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City Council passes economic incentives ordinance, debates living wage

Friday, October 2, 2009 by Josh Rosenblatt

On Thursday morning, the City Council voted to approve an ordinance establishing an enhanced review process for economic incentive proposals. The ordinance requires the implementation of a formal cost-benefit analysis to determine the costs of any economic incentive agreement proposals and a timeline to increase opportunity for citizen review and comment prior to the Council’s taking action on any proposals.

 

Though the ordinance passed unanimously, the debate wasn’t without controversy. Members of Austin Interfaith, one of the stakeholders that worked with City Manager Marc Ott on recommendations for the proposed ordinance, spoke at the Council meeting about concerns they have with the city’s approach to economic incentives.

 

Group spokesman Fred Krebs, pastor of Prince of Peace Lutheran Church, said Austin Interfaith is calling on the Council “to pass an ordinance that requires any company receiving city tax abatements to relocate to Austin to pay a living wage of 18 dollars an hour with benefits, a career track, and a strategy to hire locally.”

 

“According to numbers released last week,” Krebs said, “Austin has a poverty rate of 17 percent and a child poverty rate of 22 percent and an uninsured rate of 25 percent. And what’s most shocking of all is that these rates are higher than most of Texas and the national average. Austin is becoming the poverty capital of Texas.” (These numbers come from a U.S. Census Bureau report on Austin’s economy from January 2007 to November 2008.)

 

Krebs went on to say that he and his colleagues don’t want Austin tax dollars subsidizing companies that would bring low-wage jobs into the city, for fear that this would deplete the middle class and explode the rolls of those living below the poverty line. “Council, are we going to perpetuate poverty by giving incentives to companies that do not pay living wages,” he asked, “or do we want to set a higher standard for wages and invest in training a skilled workforce to lift people out of poverty?”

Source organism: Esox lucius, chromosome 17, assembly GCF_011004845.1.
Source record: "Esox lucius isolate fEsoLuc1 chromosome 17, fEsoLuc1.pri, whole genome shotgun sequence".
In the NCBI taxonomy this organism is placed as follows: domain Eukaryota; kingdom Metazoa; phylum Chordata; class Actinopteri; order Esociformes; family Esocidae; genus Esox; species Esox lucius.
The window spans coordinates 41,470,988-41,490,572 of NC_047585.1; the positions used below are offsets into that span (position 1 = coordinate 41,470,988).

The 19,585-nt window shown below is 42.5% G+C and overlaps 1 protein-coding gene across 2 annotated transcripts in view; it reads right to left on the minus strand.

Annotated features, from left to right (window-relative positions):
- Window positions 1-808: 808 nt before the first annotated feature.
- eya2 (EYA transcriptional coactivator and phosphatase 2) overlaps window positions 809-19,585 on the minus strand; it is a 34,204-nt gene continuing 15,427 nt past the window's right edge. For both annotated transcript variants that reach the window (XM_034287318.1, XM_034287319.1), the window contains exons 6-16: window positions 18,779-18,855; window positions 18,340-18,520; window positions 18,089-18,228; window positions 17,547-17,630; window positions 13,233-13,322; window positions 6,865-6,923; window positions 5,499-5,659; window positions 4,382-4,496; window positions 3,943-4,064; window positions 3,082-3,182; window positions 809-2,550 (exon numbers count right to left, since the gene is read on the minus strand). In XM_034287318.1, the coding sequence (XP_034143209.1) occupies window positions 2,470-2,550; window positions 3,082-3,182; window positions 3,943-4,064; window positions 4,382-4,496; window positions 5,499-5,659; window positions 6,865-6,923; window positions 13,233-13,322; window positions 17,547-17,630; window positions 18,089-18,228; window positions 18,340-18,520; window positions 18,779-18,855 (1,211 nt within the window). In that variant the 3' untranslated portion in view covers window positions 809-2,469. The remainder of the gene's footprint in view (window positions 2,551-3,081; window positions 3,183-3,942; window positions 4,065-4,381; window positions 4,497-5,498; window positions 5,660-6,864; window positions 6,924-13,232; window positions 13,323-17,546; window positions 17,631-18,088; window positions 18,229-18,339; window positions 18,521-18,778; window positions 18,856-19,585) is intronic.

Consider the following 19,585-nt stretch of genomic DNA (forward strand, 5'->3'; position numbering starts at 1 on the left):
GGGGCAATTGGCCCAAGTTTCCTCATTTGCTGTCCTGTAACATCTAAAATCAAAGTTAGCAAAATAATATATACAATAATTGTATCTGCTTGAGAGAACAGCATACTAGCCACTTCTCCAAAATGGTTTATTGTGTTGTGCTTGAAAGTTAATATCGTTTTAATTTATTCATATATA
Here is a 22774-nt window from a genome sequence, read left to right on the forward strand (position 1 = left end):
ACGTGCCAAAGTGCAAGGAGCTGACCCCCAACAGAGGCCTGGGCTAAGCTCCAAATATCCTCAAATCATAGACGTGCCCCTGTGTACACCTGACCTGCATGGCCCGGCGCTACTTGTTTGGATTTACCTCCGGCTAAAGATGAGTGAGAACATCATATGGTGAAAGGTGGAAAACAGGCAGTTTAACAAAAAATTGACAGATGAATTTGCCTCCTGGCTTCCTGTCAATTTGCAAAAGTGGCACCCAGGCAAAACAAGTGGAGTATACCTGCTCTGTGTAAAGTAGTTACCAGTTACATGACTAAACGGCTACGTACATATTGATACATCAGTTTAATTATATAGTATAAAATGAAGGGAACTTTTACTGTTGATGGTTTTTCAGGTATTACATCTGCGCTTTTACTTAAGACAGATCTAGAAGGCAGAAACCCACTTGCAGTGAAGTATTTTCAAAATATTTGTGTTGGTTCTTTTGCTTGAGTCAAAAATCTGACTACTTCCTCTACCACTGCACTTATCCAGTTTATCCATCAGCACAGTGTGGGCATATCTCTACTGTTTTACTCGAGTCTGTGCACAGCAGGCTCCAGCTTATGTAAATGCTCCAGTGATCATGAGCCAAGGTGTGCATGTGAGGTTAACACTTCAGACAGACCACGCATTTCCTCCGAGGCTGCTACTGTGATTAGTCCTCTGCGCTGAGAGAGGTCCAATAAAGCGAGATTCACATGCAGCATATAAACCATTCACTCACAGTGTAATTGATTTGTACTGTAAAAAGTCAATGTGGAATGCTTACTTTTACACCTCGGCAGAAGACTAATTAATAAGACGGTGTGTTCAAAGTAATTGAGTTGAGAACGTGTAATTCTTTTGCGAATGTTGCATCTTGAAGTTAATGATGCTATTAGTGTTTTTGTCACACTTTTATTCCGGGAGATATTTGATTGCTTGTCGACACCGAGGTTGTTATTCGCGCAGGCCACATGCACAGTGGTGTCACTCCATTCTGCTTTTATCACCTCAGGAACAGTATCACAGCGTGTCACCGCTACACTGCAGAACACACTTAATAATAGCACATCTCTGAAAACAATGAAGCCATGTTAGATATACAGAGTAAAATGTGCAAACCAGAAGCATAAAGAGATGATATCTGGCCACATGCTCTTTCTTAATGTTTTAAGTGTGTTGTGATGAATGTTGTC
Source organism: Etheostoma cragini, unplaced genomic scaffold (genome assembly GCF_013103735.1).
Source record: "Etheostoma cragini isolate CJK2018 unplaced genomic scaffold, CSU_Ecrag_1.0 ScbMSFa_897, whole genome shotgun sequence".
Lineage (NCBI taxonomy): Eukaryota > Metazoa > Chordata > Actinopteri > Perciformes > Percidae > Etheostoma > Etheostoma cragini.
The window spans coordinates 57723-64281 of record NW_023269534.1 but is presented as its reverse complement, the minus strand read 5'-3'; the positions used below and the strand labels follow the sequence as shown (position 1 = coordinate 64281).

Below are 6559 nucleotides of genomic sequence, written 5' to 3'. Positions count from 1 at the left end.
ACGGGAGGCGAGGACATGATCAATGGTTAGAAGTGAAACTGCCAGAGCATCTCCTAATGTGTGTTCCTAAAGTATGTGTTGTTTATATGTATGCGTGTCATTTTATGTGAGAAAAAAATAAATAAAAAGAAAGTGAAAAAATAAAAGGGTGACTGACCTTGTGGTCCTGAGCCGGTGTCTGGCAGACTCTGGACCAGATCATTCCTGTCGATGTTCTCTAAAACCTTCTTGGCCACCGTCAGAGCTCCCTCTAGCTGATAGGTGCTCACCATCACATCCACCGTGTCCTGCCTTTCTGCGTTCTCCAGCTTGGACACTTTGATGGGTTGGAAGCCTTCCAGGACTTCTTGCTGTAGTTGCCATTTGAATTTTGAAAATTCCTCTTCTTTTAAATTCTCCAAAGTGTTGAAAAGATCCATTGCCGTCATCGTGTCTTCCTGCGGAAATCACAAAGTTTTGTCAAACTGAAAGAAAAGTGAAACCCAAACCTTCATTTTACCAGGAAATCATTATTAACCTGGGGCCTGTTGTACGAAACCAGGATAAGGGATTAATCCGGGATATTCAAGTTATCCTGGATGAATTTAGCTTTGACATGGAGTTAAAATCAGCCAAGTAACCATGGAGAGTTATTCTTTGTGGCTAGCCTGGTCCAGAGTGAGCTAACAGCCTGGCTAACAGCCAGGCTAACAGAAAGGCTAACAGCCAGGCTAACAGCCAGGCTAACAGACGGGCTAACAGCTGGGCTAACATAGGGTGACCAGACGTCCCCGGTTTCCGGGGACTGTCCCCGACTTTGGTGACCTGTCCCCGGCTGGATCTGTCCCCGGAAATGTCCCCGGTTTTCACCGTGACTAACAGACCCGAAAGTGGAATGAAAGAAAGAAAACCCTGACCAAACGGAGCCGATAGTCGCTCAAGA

Council Member Sheryl Cole responded by saying that while she agrees that everyone in Austin should have health benefits and livable wages, she is “concerned that we still have people in this community who are unemployed and underemployed who are only qualified to receive low wages, and for us to adopt a policy that totally excludes them from incentives troubles me.”

 

Responding to Austin Interfaith Strategy Team member Minerva Camarena Skeith’s claim that it would be better to lure more high wage rather than low wage jobs to the city, for the reason that the city doesn’t need more of the latter, Cole said, “The unemployment rate in the African-American community is upwards of 30-40 percent, especially among African-American males. And statistics for the Hispanic community are worse than that. And then when we talk about people who actually use social services, it’s worse than that. So [I don’t agree with] the premise that we have enough low-paying jobs.”

 

Speaking in favor of the ordinance, Dave Porter, senior vice-president of economic development for the Austin Chamber of Commerce, argued that though he sympathized with the concerns of Austin Interfaith, the time isn’t right to add new restrictions to the city’s policy on economic incentives. With the country in the midst of a recession, he said, the most important thing for the city is to create new jobs and foster economic growth, a task made more difficult by the fact that other cities have been willing to provide better incentives than Austin in the recent past.

 

“To show you how the game has changed during this recession,” Porter said, “this past April we competed with San Antonio for a 1400-person operation called Medtronic. They’re a large medical technology firm in Minnesota that was looking to relocate. 1400 jobs, with an average wage of $32,000 a year plus benefits. Those were good jobs for 1400 families in Austin. But what San Antonio did was not only offer tax abatements—they put cash on the table–$2.3 million from the city of San Antonio. Bexar County put another 2 million in. Plus money from CPS Energy. That’s what we’re competing with.

 

“We’re not attracting low-income jobs or low-wage jobs; these are good jobs. We welcome the debate, but if we put further restrictions on this policy that’s so seldom used, we’re not going to be using it at all. We should have this debate at a different time. Now, we need to be attracting jobs and immediate income for families. We need to be aggressive.”

 

Interfaith spokeswoman Skeith said the group hopes to have language for a new incentives ordinance ready by Nov. 15.

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